- Don’t get hung up on the statute of limitations. While you shouldn’t save absolutely everything, that doesn’t mean your documents should go to the shredder on the day that the statute of limitations for tax purposes has come and gone. Remember that there may be other issues – like employment and human relations – that have their own statute of limitations. Be sure that you review any legal requirements for retaining those files before tossing them. Ditto for career-specific rules like those that govern lawyers, accountants, doctors and the like: you may be subject to professional rules for retaining and/or disposing of client files. For real estate records, the common rule of thumb is to hold them for at least as long as you have deferred or rolled over any gains. Consult your real estate attorney for more guidance on this one!
- Train your employees. Develop a record retention policy. Figure out which of your records should be saved ahead of time – that is, before the question comes up (remember to pay attention to those statute of limitations). What do you do with canceled checks? Credit card statements? Bank statements? Old tax forms? Payroll reports? Create a system and a schedule for shredding, filing and scanning, train your employees how to follow it and stick to it. The key is to not wait until the last minute!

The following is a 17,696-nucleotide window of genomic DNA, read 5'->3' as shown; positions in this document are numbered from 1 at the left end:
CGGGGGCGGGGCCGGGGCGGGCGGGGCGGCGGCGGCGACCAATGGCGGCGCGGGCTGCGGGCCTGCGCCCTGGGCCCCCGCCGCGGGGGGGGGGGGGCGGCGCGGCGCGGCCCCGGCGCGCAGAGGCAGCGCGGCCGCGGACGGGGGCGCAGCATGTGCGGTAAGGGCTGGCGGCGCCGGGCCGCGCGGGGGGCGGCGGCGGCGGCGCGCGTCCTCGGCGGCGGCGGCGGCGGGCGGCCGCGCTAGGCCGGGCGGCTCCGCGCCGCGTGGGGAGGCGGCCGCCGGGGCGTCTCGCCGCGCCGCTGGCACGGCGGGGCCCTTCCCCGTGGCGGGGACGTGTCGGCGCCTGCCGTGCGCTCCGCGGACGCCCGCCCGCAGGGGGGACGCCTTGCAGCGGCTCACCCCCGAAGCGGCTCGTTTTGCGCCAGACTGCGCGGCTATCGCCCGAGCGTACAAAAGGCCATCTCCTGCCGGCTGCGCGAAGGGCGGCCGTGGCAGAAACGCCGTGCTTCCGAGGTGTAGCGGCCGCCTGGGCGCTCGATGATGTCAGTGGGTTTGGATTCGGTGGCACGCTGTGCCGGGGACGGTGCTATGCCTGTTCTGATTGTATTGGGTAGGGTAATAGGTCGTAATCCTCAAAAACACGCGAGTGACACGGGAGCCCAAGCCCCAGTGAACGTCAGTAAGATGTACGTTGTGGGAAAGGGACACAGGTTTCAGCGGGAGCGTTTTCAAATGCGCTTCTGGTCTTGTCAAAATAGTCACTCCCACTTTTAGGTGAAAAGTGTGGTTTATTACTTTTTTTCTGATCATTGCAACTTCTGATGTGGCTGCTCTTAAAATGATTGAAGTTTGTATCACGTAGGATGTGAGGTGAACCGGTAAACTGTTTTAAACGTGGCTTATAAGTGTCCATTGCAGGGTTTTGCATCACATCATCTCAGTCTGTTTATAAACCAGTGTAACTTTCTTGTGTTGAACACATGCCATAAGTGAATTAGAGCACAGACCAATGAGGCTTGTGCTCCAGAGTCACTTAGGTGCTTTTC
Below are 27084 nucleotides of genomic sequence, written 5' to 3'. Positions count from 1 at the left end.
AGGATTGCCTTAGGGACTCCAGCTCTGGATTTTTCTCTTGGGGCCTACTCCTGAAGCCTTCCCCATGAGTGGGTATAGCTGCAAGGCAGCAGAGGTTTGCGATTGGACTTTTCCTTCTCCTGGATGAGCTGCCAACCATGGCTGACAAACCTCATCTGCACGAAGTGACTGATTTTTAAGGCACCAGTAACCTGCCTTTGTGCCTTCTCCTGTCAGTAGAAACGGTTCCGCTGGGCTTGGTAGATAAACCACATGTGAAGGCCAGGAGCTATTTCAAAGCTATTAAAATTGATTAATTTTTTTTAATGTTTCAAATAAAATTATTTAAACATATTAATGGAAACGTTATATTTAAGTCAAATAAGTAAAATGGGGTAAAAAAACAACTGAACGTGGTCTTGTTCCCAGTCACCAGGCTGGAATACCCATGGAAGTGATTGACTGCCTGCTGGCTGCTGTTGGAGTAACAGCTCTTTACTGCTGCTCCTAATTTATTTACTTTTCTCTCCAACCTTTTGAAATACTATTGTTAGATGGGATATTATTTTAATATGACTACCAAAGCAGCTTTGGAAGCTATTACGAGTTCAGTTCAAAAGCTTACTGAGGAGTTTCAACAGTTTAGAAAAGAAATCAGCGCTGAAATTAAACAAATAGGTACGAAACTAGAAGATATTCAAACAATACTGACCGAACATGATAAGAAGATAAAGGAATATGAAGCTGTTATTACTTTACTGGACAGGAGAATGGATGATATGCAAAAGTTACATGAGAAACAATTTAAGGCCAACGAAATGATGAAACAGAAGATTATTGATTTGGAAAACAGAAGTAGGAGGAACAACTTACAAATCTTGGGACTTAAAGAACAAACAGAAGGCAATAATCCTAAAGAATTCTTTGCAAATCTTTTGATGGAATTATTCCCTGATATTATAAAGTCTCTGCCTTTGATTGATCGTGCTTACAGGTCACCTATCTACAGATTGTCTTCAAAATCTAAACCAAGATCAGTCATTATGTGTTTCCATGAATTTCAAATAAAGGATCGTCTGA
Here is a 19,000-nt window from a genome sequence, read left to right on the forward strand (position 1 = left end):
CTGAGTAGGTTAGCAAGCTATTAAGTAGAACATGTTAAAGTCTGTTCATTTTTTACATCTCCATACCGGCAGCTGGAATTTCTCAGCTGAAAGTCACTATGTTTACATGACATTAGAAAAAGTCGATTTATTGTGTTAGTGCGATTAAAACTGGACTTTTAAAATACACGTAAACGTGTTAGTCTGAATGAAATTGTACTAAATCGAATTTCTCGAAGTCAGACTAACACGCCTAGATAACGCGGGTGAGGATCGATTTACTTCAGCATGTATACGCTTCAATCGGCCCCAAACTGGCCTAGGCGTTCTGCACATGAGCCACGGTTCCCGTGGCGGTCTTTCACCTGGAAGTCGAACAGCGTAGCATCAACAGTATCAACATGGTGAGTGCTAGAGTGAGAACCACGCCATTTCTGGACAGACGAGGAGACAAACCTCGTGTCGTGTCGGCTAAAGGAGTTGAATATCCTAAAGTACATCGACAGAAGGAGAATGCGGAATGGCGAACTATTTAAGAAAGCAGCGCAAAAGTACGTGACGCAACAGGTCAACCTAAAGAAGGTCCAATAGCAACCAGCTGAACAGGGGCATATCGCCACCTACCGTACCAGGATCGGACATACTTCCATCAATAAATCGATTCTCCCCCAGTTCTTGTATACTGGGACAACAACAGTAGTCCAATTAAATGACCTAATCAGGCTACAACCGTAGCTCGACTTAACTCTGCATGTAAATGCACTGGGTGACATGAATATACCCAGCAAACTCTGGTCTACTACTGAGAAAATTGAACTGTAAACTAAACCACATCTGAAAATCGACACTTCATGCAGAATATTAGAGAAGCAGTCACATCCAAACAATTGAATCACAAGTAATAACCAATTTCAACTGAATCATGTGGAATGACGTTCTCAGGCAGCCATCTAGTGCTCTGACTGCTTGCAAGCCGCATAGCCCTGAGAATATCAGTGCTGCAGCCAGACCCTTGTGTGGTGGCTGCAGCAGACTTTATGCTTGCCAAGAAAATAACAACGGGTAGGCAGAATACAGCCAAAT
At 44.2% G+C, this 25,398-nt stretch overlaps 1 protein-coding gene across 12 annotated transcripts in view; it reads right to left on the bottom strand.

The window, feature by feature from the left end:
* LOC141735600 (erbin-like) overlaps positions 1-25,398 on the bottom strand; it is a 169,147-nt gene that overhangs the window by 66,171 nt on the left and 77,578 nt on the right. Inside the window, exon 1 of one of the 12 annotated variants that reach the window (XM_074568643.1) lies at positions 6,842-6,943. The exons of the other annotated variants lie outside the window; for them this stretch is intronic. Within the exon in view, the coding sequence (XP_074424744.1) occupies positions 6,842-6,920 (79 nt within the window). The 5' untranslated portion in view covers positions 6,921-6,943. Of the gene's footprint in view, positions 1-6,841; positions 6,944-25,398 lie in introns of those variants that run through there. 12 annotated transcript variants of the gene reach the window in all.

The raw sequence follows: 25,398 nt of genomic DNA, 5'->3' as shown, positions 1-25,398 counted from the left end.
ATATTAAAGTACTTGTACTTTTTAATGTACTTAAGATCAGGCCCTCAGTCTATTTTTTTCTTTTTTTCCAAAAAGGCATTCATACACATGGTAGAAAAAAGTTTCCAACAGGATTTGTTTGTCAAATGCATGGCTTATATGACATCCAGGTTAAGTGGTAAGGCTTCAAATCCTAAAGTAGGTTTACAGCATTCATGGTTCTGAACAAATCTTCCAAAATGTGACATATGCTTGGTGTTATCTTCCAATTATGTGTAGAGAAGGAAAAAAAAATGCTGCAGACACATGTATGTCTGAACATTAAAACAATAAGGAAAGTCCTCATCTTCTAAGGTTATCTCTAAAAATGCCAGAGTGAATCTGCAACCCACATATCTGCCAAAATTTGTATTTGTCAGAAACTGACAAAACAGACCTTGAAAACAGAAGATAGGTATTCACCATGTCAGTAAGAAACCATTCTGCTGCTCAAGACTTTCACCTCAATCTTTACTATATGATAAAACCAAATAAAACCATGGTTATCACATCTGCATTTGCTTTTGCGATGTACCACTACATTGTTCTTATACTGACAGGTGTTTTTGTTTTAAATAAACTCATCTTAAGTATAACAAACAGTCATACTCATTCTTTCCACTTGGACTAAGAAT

- Be flexible. While paying attention to a system is important, it’s also smart to revisit your plan on a regular basis to make sure that it still makes sense. Things change. Employees leave. Clients come and go. Businesses expand and shrink. Technology changes at breakneck speed. Tax laws and regulations – including employer reporting and payment obligations (think HealthCare Act, for example) – are constantly evolving. Pay attention to the details and don’t get stuck in a dangerous rut.
- Don’t be pound foolish. If you take away just one bit of information, keep this one in your pocket: hire professionals. Don’t leave the integrity of your tax and financial resources up to employees who might transition out of your company or convince yourself that you might get to taking care of the records yourself “some day.”
- Surround Yourself With a Professional Team – As a business owner, the two folks make sure you have a good tax professional and a payroll company. Payroll issues get more businesses into trouble than any other single tax issue I see with respect to corporate taxes. Payroll companies are not expensive and worth every penny – get a good one and use it.
Adopted from an article written by Kelly Phillips ERB Forbes 7/11/13